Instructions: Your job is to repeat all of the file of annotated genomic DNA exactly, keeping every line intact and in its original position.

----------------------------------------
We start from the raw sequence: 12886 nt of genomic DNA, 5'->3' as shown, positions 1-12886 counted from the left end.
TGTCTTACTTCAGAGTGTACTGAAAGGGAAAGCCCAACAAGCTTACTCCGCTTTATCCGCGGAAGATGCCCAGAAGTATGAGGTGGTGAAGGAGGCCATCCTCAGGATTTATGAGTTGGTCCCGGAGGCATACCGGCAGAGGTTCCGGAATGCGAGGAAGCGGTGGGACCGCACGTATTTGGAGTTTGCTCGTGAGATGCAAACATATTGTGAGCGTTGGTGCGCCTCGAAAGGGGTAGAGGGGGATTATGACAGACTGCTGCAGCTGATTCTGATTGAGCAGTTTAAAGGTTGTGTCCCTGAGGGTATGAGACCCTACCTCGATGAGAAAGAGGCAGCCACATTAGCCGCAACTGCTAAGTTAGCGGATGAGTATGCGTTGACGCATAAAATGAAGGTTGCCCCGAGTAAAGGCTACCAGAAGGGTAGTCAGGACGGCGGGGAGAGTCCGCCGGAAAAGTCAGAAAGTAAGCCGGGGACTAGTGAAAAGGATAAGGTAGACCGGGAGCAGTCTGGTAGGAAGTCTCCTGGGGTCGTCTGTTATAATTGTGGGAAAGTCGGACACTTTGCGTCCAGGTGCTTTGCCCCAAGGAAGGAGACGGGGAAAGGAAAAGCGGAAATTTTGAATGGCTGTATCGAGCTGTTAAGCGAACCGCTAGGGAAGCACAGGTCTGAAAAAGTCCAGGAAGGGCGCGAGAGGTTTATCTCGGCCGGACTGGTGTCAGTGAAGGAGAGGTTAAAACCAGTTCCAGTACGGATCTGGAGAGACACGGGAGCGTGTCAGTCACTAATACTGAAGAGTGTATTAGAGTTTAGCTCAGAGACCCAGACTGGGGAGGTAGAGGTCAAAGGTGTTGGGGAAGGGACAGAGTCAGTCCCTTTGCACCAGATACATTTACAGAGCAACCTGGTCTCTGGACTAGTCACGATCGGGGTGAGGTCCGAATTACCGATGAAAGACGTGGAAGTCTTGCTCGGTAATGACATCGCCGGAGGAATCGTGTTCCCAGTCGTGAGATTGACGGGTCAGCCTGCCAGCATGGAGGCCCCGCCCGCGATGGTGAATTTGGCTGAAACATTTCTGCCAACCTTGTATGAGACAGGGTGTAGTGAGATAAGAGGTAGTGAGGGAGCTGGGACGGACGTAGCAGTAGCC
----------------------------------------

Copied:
We start from the raw sequence: 12886 nt of genomic DNA, 5'->3' as shown, positions 1-12886 counted from the left end.
TGTCTTACTTCAGAGTGTACTGAAAGGGAAAGCCCAACAAGCTTACTCCGCTTTATCCGCGGAAGATGCCCAGAAGTATGAGGTGGTGAAGGAGGCCATCCTCAGGATTTATGAGTTGGTCCCGGAGGCATACCGGCAGAGGTTCCGGAATGCGAGGAAGCGGTGGGACCGCACGTATTTGGAGTTTGCTCGTGAGATGCAAACATATTGTGAGCGTTGGTGCGCCTCGAAAGGGGTAGAGGGGGATTATGACAGACTGCTGCAGCTGATTCTGATTGAGCAGTTTAAAGGTTGTGTCCCTGAGGGTATGAGACCCTACCTCGATGAGAAAGAGGCAGCCACATTAGCCGCAACTGCTAAGTTAGCGGATGAGTATGCGTTGACGCATAAAATGAAGGTTGCCCCGAGTAAAGGCTACCAGAAGGGTAGTCAGGACGGCGGGGAGAGTCCGCCGGAAAAGTCAGAAAGTAAGCCGGGGACTAGTGAAAAGGATAAGGTAGACCGGGAGCAGTCTGGTAGGAAGTCTCCTGGGGTCGTCTGTTATAATTGTGGGAAAGTCGGACACTTTGCGTCCAGGTGCTTTGCCCCAAGGAAGGAGACGGGGAAAGGAAAAGCGGAAATTTTGAATGGCTGTATCGAGCTGTTAAGCGAACCGCTAGGGAAGCACAGGTCTGAAAAAGTCCAGGAAGGGCGCGAGAGGTTTATCTCGGCCGGACTGGTGTCAGTGAAGGAGAGGTTAAAACCAGTTCCAGTACGGATCTGGAGAGACACGGGAGCGTGTCAGTCACTAATACTGAAGAGTGTATTAGAGTTTAGCTCAGAGACCCAGACTGGGGAGGTAGAGGTCAAAGGTGTTGGGGAAGGGACAGAGTCAGTCCCTTTGCACCAGATACATTTACAGAGCAACCTGGTCTCTGGACTAGTCACGATCGGGGTGAGGTCCGAATTACCGATGAAAGACGTGGAAGTCTTGCTCGGTAATGACATCGCCGGAGGAATCGTGTTCCCAGTCGTGAGATTGACGGGTCAGCCTGCCAGCATGGAGGCCCCGCCCGCGATGGTGAATTTGGCTGAAACATTTCTGCCAACCTTGTATGAGACAGGGTGTAGTGAGATAAGAGGTAGTGAGGGAGCTGGGACGGACGTAGCAGTAGCC